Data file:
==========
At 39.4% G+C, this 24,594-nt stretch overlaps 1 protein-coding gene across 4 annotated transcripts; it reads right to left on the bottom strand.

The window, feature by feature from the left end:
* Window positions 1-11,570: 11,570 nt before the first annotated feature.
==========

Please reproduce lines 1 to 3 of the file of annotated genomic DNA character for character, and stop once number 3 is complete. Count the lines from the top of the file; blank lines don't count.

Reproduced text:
At 39.4% G+C, this 24,594-nt stretch overlaps 1 protein-coding gene across 4 annotated transcripts; it reads right to left on the bottom strand.

The window, feature by feature from the left end:
* Window positions 1-11,570: 11,570 nt before the first annotated feature.